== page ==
It was just a couple of months after chef Ori Menashe and his wife, Genevieve Gergis, opened their now-acclaimed Italian restaurant, Bestia, in Downtown Los Angeles that journalists started to come at the team with questions about what was next. Menashe told them he wanted to open a Middle Eastern restaurant, an idea that grew out of backyard barbecues and dinner parties among friends. That was in 2012.
In late April, five and a half years later, that concept came to fruition as the pair opened Bavel, a Middle Eastern-inspired restaurant less than a mile from Bestia. Menashe describes it as "us on a plate," meaning he's drawing on both his family history and that with Gergis, who's also the restaurant's pastry chef. She has an Egyptian background, and Menashe has family roots in Morocco and Turkey, as well as 14 years spent living in Israel. But the points of inspiration are "not just from those places," Menashe says. "It's our journey of life that we're cooking here."
Photo: Nicole Franzen
Those influences are melded together seamlessly at Bavel, whose name is a nod to the biblical tale of the Tower of Babel, where people gathered to build a tower to heaven. They were unsuccessful and were punished, forced to speak new and different languages from one another, dividing the people. As the team explains on their website, "We liked the word Bavel, because it was written during a time when everything was one—Bavel is not specific to any one region."
The bar at Bavel. | Photo: DYLAN + JENI
Fittingly, the menu brings together flavors from across the Middle East, starting with a series of flatbreads, like one topped with spicy fermented lamb sausage, grated tomato, pine nuts, nigella seeds and tart sumac. There's also malawach, a crispy, flaky bread that originated in Yemen but is popular in Israel. Here, it's served with a soft-boiled egg and a strawberry rendition of the Yemenite hot sauce schug.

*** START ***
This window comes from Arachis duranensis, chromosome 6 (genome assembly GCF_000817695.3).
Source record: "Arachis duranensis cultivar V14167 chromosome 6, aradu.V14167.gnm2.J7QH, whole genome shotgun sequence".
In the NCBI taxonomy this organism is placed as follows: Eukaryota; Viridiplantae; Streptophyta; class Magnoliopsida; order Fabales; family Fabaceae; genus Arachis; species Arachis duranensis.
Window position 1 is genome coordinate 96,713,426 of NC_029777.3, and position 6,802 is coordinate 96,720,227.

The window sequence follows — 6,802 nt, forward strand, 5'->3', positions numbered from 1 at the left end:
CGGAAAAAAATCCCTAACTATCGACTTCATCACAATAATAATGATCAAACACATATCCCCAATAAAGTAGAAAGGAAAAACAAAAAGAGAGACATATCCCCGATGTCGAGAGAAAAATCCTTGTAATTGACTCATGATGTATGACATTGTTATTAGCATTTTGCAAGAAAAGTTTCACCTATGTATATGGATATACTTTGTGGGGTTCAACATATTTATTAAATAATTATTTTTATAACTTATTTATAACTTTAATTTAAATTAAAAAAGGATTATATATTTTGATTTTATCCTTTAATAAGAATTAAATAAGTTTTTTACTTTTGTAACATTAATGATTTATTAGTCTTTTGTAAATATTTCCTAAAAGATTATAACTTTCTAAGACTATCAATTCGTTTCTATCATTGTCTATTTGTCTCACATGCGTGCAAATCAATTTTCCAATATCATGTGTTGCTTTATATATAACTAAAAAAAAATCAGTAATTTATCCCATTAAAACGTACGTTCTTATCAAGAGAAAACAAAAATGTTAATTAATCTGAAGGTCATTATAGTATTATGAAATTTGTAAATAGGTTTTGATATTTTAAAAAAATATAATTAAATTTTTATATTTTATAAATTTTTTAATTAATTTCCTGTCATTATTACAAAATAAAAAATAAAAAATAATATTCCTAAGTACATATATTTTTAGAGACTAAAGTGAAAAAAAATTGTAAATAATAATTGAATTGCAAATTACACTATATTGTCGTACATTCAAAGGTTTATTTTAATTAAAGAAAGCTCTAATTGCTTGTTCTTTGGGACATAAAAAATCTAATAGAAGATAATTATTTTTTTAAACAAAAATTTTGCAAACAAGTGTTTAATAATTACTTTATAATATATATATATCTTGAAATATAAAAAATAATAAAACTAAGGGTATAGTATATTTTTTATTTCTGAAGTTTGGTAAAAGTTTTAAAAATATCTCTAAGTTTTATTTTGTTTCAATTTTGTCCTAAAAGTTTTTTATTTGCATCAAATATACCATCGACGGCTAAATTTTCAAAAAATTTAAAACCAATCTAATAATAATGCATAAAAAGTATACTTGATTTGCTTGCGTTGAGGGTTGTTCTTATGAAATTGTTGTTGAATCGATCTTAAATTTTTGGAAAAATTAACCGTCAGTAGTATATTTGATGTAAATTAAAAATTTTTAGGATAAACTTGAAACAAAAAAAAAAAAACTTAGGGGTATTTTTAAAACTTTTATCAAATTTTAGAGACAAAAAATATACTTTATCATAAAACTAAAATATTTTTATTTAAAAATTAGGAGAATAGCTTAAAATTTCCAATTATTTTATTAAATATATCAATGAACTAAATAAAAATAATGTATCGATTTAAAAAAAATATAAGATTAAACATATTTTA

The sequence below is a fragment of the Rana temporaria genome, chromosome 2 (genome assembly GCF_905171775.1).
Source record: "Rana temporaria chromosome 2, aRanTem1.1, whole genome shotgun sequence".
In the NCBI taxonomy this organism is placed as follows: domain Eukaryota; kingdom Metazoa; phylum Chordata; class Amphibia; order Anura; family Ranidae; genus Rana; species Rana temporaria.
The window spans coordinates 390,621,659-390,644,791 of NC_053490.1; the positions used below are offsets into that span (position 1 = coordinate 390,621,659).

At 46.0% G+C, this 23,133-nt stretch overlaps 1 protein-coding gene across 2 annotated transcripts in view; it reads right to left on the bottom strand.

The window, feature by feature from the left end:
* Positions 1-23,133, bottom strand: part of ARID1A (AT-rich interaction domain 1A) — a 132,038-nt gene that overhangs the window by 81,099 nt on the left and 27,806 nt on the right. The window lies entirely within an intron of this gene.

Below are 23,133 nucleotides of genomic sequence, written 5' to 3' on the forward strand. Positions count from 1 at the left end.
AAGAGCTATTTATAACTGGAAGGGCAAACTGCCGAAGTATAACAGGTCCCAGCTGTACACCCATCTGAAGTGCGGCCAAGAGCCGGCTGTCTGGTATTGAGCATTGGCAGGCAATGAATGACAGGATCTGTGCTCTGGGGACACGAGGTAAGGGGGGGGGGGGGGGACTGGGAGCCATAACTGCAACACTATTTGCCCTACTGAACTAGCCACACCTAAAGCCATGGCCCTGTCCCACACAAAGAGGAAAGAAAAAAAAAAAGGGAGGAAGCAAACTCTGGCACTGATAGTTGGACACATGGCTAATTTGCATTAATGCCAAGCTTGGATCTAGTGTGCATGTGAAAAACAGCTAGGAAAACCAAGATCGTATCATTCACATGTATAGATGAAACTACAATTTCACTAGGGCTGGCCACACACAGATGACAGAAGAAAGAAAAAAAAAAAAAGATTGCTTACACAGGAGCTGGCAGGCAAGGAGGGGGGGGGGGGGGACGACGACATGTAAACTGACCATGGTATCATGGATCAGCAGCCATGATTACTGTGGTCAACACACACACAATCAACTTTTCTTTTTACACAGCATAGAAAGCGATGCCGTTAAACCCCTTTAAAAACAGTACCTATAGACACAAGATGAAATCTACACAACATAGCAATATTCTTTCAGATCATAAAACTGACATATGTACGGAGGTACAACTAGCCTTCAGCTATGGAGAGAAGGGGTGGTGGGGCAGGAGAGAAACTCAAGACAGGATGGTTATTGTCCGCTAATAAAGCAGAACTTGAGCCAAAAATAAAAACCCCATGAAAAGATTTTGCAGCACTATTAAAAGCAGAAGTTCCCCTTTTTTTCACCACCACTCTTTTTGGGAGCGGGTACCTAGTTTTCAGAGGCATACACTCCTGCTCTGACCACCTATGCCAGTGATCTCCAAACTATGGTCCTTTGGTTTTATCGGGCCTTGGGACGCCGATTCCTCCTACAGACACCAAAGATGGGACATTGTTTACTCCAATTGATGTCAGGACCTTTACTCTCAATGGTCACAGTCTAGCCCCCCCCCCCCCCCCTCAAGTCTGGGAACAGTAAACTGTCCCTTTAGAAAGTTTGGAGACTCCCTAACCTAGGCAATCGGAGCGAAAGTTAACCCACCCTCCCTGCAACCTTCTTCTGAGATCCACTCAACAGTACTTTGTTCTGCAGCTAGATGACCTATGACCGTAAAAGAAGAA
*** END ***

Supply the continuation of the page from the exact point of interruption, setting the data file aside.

"We make sure we emphasize all of those flavors with a lot of intensity," Menashe says about his menu. "We don't want to make it Americanized." That plays out in dishes like one Menashe added just days after opening: chopped duck livers and hearts tossed with a merguez spice blend that's made with dried orange and Sichuan peppercorns, garnished with dill and onions pickled in sumac, and served with a flatbread whose dough is fermented for 10 days. The desserts from Gergis follow suit, like licorice ice cream bonbons with caramelized white chocolate and sour licorice caramel that's made with a root powder brought in from Afghanistan.
The black licorice bonbon. | Photo: Nicole Franzen
While Menashe and Gergis shy away from the confines of tradition across the board, there is one exception, Menashe says: the hummus. It's served simply adorned with a dollop of masabacha, or lightly smashed chickpeas in a tahini dressing and both green and red chile pastes. A less traditional option is to get it topped with duck nduja, Jerusalem spice mix and herbs.
Hummus with green and red chili pastes. | Photo: Nicole Franzen
Bavel is just one of several Middle Eastern restaurants washing up on the shores of Los Angeles (there are also Kismet and Mh Zh). What separates it is the personal style of the couple. Gergis likens it, in some ways, to Bestia: "Bestia is Italian, but [in] our style," she says. Bavel takes a similar approach to Middle Eastern cooking, taking its inspiration from the region but making it all its own.
Devra Ferst is a food writer, editor and cooking teacher based in Brooklyn. She cares much more about babka than any one woman should. Follow her on Instagram at @dferst.
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